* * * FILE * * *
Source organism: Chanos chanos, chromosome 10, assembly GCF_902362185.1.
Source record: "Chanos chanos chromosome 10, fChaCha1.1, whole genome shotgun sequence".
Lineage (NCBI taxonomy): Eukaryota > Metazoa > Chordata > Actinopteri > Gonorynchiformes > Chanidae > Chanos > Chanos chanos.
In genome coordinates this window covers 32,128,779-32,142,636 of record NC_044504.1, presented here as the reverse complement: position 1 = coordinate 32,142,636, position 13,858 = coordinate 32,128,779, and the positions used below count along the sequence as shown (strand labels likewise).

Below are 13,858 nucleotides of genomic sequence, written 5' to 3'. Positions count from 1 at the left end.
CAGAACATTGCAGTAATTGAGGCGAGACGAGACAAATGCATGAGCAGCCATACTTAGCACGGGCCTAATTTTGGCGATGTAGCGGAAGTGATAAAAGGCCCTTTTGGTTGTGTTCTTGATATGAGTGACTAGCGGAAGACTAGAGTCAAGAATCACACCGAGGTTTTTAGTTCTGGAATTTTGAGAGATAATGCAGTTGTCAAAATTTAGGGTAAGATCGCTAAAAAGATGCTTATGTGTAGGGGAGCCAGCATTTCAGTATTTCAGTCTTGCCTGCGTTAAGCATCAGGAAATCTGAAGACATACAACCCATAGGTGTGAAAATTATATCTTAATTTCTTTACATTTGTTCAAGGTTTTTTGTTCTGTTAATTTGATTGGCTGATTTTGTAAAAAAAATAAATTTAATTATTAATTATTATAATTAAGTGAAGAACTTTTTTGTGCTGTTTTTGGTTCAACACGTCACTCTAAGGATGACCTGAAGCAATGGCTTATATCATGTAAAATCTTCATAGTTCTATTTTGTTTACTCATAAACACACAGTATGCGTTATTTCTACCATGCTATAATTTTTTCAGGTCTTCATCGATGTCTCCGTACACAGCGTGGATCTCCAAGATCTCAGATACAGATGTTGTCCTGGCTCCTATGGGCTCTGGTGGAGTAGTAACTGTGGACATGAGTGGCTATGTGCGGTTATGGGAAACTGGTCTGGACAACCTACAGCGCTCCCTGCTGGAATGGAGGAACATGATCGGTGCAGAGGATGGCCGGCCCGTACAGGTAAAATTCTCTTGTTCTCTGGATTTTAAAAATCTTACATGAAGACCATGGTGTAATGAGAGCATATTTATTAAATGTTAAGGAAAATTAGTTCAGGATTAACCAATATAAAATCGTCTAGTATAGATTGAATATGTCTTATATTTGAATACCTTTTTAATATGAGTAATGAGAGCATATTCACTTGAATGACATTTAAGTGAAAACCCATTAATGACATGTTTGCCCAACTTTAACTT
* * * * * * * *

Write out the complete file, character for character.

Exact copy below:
Source organism: Chanos chanos, chromosome 10, assembly GCF_902362185.1.
Source record: "Chanos chanos chromosome 10, fChaCha1.1, whole genome shotgun sequence".
Lineage (NCBI taxonomy): Eukaryota > Metazoa > Chordata > Actinopteri > Gonorynchiformes > Chanidae > Chanos > Chanos chanos.
In genome coordinates this window covers 32,128,779-32,142,636 of record NC_044504.1, presented here as the reverse complement: position 1 = coordinate 32,142,636, position 13,858 = coordinate 32,128,779, and the positions used below count along the sequence as shown (strand labels likewise).

Below are 13,858 nucleotides of genomic sequence, written 5' to 3'. Positions count from 1 at the left end.
CAGAACATTGCAGTAATTGAGGCGAGACGAGACAAATGCATGAGCAGCCATACTTAGCACGGGCCTAATTTTGGCGATGTAGCGGAAGTGATAAAAGGCCCTTTTGGTTGTGTTCTTGATATGAGTGACTAGCGGAAGACTAGAGTCAAGAATCACACCGAGGTTTTTAGTTCTGGAATTTTGAGAGATAATGCAGTTGTCAAAATTTAGGGTAAGATCGCTAAAAAGATGCTTATGTGTAGGGGAGCCAGCATTTCAGTATTTCAGTCTTGCCTGCGTTAAGCATCAGGAAATCTGAAGACATACAACCCATAGGTGTGAAAATTATATCTTAATTTCTTTACATTTGTTCAAGGTTTTTTGTTCTGTTAATTTGATTGGCTGATTTTGTAAAAAAAATAAATTTAATTATTAATTATTATAATTAAGTGAAGAACTTTTTTGTGCTGTTTTTGGTTCAACACGTCACTCTAAGGATGACCTGAAGCAATGGCTTATATCATGTAAAATCTTCATAGTTCTATTTTGTTTACTCATAAACACACAGTATGCGTTATTTCTACCATGCTATAATTTTTTCAGGTCTTCATCGATGTCTCCGTACACAGCGTGGATCTCCAAGATCTCAGATACAGATGTTGTCCTGGCTCCTATGGGCTCTGGTGGAGTAGTAACTGTGGACATGAGTGGCTATGTGCGGTTATGGGAAACTGGTCTGGACAACCTACAGCGCTCCCTGCTGGAATGGAGGAACATGATCGGTGCAGAGGATGGCCGGCCCGTACAGGTAAAATTCTCTTGTTCTCTGGATTTTAAAAATCTTACATGAAGACCATGGTGTAATGAGAGCATATTTATTAAATGTTAAGGAAAATTAGTTCAGGATTAACCAATATAAAATCGTCTAGTATAGATTGAATATGTCTTATATTTGAATACCTTTTTAATATGAGTAATGAGAGCATATTCACTTGAATGACATTTAAGTGAAAACCCATTAATGACATGTTTGCCCAACTTTAACTT